Speak to Sin-magir: Thus say Ipqu-Ishtar and Sin-ituram your colleagues.The letter shows that the ambitious jockeying for position is nothing new. It is as despicable now as it ever was.
May An and Inanna, Shamash, Iggalla, and Amurrum, your god, keep you in good health forever for our sake!
Concerning the report that was, in your words,
"Because Hadi-amer-Shamash has taken an oral promise to somebody else upon himself, he is keeping me waiting":do not be slow always to stand firm against him. You tell him this, as follows:
"The fact that you speak in a decietful way is an insult to me. People will say'Hadi-amer-Shamash has removed him from that office, even though he was trustworthy'.What did you think that I was that you have given my office to somebody else in my absence?".Thus speak to him and he shall answer you immediately.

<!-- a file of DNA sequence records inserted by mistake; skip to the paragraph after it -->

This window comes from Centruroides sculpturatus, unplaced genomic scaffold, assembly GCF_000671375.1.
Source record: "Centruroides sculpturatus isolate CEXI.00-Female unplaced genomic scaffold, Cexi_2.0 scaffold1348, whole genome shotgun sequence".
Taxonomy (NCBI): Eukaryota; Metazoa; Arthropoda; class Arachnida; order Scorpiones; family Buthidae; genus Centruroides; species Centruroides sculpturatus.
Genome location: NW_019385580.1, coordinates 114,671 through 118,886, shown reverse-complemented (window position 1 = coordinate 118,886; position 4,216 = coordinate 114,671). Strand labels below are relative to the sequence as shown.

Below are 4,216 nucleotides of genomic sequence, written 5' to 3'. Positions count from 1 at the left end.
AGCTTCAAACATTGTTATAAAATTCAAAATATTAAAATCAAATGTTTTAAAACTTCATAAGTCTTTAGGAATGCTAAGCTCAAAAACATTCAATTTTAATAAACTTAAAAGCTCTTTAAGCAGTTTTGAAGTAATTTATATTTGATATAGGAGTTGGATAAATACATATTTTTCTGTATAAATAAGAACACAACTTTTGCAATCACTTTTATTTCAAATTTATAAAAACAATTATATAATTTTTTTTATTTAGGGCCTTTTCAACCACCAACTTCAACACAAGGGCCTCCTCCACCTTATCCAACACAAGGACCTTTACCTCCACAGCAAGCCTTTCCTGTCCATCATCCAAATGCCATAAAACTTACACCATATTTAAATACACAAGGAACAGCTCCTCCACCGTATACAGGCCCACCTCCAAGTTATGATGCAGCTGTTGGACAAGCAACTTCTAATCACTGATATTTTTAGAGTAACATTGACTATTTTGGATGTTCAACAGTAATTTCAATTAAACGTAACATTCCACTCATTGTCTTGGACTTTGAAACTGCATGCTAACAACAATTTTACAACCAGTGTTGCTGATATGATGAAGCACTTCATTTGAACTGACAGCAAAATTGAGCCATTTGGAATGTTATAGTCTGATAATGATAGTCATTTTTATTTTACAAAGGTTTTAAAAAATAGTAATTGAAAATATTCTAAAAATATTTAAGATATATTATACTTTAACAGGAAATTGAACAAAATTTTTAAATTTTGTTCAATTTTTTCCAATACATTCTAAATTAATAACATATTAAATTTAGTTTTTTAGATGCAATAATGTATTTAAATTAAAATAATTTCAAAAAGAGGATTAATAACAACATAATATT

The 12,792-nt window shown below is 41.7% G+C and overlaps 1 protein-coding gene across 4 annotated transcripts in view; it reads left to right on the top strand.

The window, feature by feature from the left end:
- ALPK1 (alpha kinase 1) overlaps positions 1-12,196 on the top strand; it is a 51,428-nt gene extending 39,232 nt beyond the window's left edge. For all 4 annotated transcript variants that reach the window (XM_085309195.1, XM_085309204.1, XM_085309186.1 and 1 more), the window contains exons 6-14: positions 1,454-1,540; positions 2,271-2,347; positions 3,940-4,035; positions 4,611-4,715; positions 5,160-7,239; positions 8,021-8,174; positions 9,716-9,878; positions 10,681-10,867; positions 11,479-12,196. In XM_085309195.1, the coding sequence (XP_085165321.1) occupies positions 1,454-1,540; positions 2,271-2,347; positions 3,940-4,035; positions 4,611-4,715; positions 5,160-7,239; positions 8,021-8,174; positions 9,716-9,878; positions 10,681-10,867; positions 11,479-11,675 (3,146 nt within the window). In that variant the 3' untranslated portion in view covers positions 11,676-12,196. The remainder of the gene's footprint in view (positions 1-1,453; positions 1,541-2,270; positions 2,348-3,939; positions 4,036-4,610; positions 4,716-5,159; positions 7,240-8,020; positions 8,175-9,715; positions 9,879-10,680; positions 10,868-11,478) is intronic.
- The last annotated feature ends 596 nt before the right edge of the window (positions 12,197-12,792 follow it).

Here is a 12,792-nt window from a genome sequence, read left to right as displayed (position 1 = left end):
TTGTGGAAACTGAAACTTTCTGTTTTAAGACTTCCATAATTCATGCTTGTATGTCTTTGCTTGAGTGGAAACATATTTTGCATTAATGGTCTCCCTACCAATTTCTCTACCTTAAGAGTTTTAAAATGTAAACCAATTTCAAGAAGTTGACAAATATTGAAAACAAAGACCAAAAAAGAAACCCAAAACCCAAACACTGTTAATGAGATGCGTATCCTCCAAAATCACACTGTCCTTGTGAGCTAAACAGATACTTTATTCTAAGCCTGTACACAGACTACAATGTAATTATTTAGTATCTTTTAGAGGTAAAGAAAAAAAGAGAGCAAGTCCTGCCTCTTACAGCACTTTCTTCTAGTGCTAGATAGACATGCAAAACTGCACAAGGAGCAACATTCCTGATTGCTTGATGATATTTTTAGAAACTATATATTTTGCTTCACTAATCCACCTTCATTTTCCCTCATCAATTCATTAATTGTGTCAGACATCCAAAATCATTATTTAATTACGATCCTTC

And now Nabi-ilishu's intentions are prone to unseemly things in that he wants to oust the honourable . . . Apil-Sin from the temple of Enlil. If this is proper, tell him that he must not seek out complaints. But don't you know that Apil-Sin is ours? Do not be negligent about this!
May An and Inanna, Shamash, Iggalla, and Amurrum, your god, keep you in good health forever for our sake! (M. Stol, Altbabylonische Briefe 9: Letters from Yale [Leiden: E. J. Brill, 1981], 3, format altered).
Saturday, January 4, 2014
Troubles that seem very modern are actually nothing new. This is an Old Babylonian letter written in Akkadian written in what is now Iraq about 1600 B.C. It is now in the Yale Babylonian collection (YBC 4519). It provides a window into the politics of petty tyrants three and a half millennia ago: